Halloween is possibly the internet’s most favored holiday, with streaming services packing on extra spooky-themed films of all types and trend sites like Buzzfeed.com enriching their many lists and quizzes. As a true lover of the season and of film, and with so many options available, it’s hard to know which films will leave your creepy cravings satisfied; these are the ten I found most satisfying to watch and are the films I felt I couldn’t end the season without viewing at least once, whether they be horror or comedy or even children’s flicks. While this list is in no particular ranking order, I found this viewing order to be the most satisfying. Watch our countdown with us and let us know what your favorite spooky season watch is!
10. Kenny Ortega’s HOCUS POCUS (1993)
Ortega’s children’s classic starring Bette Middler, Sarah Jessica Parker, and Kathy Najimy is a fun and easy way to kick off the season for all audiences. On Halloween night, Danny accidentally resurrects three witches (Middler, Parker, and Najimy) who have until midnight to ingest a virgin’s soul in order to permanently remain on earth. Yes, it is cheesy, and no, it may not be the greatest film ever made, but it does have a certain charm that sets off the Halloween mood in its own unique way. And while it’s not a musical, what kind of Middler film would it be if she didn’t expertly belt out one tune?
9. Tim Burton’s THE NIGHTMARE BEFORE CHRISTMAS (1993)
This usually makes the Halloween or the winter holiday season list depending on who you ask; I personally watch it during both. A children’s stop-motion animated musical, the story centers on Jack Skellington, Halloween Town’s ‘Pumpkin King,’ who has grown increasingly tired of his title and responsibility. When he stumbles upon Christmas Town, Jack becomes captivated by the holiday and soon convinces the rest of his town to hijack Santa Claus’ job. The film is one of creator Tim Burton’s, director Henry Selick’s, and musical composer Danny Elfman’s earlier endeavors together, but remains one their most beloved and popular, and would solidify Burton’s auteur status. NIGHTMARE is a satisfying watch for its catchy musical numbers, distinct style, and characters that are both lovable and repugnant. No Halloween or winter holiday season is complete without Burton’s classic.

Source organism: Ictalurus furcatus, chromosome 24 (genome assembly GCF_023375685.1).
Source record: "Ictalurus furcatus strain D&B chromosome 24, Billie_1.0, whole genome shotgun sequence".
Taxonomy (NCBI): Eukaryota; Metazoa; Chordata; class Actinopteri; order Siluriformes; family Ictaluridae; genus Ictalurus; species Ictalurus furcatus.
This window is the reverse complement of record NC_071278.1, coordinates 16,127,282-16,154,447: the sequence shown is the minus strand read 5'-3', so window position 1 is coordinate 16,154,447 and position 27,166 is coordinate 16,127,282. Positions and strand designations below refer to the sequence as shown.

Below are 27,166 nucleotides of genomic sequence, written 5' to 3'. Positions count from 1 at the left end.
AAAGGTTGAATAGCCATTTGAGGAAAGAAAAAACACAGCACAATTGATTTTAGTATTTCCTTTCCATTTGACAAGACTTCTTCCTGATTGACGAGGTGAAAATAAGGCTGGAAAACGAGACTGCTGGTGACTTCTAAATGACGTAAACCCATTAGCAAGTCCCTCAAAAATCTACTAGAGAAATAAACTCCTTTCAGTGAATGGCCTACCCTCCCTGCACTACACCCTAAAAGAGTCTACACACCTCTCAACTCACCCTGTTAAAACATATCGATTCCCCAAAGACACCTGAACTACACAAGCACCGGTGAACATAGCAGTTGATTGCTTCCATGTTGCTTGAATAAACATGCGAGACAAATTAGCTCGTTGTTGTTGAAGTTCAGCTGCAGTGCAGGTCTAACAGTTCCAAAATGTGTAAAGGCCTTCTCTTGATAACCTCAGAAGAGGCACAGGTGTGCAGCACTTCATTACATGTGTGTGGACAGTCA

8. Tim Burton’s BEETLEJUICE (1988)
The Tim Burton, Henry Selick, and Danny Elfman team make the list again with another classic starring Michael Keaton, Winona Ryder, Geena Davis, Alec Baldwin, Catherine O’Hara, and Jeffrey Jones, with appearances by Annie McEnroe, Robert Goulet, and Glenn Shadix. When newly deceased couple Adam (Alec Baldwin) and Barbara (Geena Davis) find the new residents of their home distasteful, they enlist the help of “bio-exorcist” Beetlegeuse (Michael Keaton) to extricate them. Complications arise, however, as they develop affections for the teenage girl (Winona Ryder) that sees them. Another beloved Burton film, BEETLEJUICE enjoys renewed affection every Halloween through television airings and streaming sites. While there is no Halloween theme to this film, it seems as though Burton’s aesthetic happily complements the day’s celebration.
7. Jim Sharman’s THE ROCKY HORROR PICTURE SHOW (1975)
The final musical on the list, ROCKY HORROR forever remains a Halloween cult classic, finding its roots in interactive viewings held in theaters every year on the night for decades, which even included squirting water guns, snapping rubber gloves, and rice throwing. Brad (Barry Bostwick) and Janet (Susan Sarandon) find themselves stranded on a dark and stormy night and wander into Dr. Frank N. Furter’s (Tim Curry) diabolical mansion where he unveils his latest creation to fellow misfits. While it certainly isn’t terrifying, it is a campy and fun transition into the adult genre that adults have enjoyed viewing for decades.